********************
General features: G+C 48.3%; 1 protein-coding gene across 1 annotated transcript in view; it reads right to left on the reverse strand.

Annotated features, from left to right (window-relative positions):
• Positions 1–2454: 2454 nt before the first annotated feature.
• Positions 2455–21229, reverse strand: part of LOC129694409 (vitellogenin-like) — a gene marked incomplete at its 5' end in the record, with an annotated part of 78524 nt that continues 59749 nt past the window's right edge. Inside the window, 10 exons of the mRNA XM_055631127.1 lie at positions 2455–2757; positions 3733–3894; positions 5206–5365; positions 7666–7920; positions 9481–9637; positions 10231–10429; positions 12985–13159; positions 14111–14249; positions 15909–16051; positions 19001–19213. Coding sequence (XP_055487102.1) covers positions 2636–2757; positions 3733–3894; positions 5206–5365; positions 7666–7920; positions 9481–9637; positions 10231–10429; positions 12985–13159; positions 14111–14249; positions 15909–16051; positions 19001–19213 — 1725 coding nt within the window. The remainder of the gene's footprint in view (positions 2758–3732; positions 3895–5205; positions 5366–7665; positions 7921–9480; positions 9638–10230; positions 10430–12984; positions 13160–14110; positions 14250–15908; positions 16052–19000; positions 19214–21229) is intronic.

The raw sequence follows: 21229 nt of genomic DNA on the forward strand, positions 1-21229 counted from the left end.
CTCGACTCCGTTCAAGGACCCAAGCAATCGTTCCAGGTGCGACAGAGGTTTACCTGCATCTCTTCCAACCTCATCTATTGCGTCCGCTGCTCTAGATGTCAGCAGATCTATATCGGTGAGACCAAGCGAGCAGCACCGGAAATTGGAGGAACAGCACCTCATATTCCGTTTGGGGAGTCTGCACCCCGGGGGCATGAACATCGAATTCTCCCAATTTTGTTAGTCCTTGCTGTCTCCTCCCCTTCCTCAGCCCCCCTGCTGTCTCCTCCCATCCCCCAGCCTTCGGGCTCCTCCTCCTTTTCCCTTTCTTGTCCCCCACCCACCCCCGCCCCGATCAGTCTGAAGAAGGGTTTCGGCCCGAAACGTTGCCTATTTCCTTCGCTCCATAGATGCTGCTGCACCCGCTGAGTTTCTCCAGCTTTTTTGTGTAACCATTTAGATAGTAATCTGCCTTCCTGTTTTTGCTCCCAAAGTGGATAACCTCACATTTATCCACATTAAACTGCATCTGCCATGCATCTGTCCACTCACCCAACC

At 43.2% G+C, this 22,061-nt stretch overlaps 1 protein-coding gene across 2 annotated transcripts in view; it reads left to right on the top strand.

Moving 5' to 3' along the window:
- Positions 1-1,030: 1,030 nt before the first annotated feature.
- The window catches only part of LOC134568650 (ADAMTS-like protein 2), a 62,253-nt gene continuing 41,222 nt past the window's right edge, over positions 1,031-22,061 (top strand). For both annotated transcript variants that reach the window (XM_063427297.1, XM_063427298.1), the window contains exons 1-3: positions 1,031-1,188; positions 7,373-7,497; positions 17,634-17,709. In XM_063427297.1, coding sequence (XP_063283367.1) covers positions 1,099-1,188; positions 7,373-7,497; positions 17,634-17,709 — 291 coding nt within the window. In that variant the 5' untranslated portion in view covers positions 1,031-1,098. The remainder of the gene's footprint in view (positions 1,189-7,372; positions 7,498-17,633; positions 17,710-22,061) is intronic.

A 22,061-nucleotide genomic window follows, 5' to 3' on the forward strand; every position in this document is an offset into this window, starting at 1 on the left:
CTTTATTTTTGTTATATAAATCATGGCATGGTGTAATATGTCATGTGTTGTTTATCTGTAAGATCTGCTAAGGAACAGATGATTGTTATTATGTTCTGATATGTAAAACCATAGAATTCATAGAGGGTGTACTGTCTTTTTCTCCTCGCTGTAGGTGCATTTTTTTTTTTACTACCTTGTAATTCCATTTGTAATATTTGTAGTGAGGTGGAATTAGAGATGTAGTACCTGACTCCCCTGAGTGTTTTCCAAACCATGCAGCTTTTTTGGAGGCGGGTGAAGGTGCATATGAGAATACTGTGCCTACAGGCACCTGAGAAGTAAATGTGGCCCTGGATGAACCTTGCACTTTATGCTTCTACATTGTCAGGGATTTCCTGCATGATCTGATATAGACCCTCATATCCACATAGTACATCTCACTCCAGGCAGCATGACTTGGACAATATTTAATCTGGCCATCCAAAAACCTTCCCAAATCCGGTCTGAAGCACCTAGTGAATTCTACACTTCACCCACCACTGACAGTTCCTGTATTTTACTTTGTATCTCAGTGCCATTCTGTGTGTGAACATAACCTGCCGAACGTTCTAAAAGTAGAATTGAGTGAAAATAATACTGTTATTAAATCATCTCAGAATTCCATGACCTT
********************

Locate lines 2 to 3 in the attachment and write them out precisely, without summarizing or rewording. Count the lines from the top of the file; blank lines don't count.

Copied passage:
Annotated features, from left to right (window-relative positions):
• Positions 1–2454: 2454 nt before the first annotated feature.